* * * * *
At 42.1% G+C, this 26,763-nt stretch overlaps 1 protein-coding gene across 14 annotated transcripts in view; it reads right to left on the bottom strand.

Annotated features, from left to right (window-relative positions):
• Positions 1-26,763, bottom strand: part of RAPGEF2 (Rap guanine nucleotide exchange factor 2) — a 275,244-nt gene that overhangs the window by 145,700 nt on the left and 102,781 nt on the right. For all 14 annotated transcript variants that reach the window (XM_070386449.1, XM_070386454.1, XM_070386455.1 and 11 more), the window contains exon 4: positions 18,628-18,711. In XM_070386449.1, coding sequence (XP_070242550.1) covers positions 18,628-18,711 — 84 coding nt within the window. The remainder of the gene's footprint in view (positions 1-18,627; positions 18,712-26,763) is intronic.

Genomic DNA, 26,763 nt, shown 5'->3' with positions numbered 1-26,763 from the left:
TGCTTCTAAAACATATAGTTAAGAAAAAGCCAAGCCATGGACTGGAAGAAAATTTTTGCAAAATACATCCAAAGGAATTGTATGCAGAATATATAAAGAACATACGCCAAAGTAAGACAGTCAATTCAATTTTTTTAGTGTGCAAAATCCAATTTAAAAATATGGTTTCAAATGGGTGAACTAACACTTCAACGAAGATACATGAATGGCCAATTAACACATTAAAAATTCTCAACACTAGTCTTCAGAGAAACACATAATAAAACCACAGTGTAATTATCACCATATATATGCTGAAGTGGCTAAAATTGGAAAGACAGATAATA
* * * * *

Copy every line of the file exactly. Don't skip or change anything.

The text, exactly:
At 42.1% G+C, this 26,763-nt stretch overlaps 1 protein-coding gene across 14 annotated transcripts in view; it reads right to left on the bottom strand.

Annotated features, from left to right (window-relative positions):
• Positions 1-26,763, bottom strand: part of RAPGEF2 (Rap guanine nucleotide exchange factor 2) — a 275,244-nt gene that overhangs the window by 145,700 nt on the left and 102,781 nt on the right. For all 14 annotated transcript variants that reach the window (XM_070386449.1, XM_070386454.1, XM_070386455.1 and 11 more), the window contains exon 4: positions 18,628-18,711. In XM_070386449.1, coding sequence (XP_070242550.1) covers positions 18,628-18,711 — 84 coding nt within the window. The remainder of the gene's footprint in view (positions 1-18,627; positions 18,712-26,763) is intronic.

Genomic DNA, 26,763 nt, shown 5'->3' with positions numbered 1-26,763 from the left:
TGCTTCTAAAACATATAGTTAAGAAAAAGCCAAGCCATGGACTGGAAGAAAATTTTTGCAAAATACATCCAAAGGAATTGTATGCAGAATATATAAAGAACATACGCCAAAGTAAGACAGTCAATTCAATTTTTTTAGTGTGCAAAATCCAATTTAAAAATATGGTTTCAAATGGGTGAACTAACACTTCAACGAAGATACATGAATGGCCAATTAACACATTAAAAATTCTCAACACTAGTCTTCAGAGAAACACATAATAAAACCACAGTGTAATTATCACCATATATATGCTGAAGTGGCTAAAATTGGAAAGACAGATAATA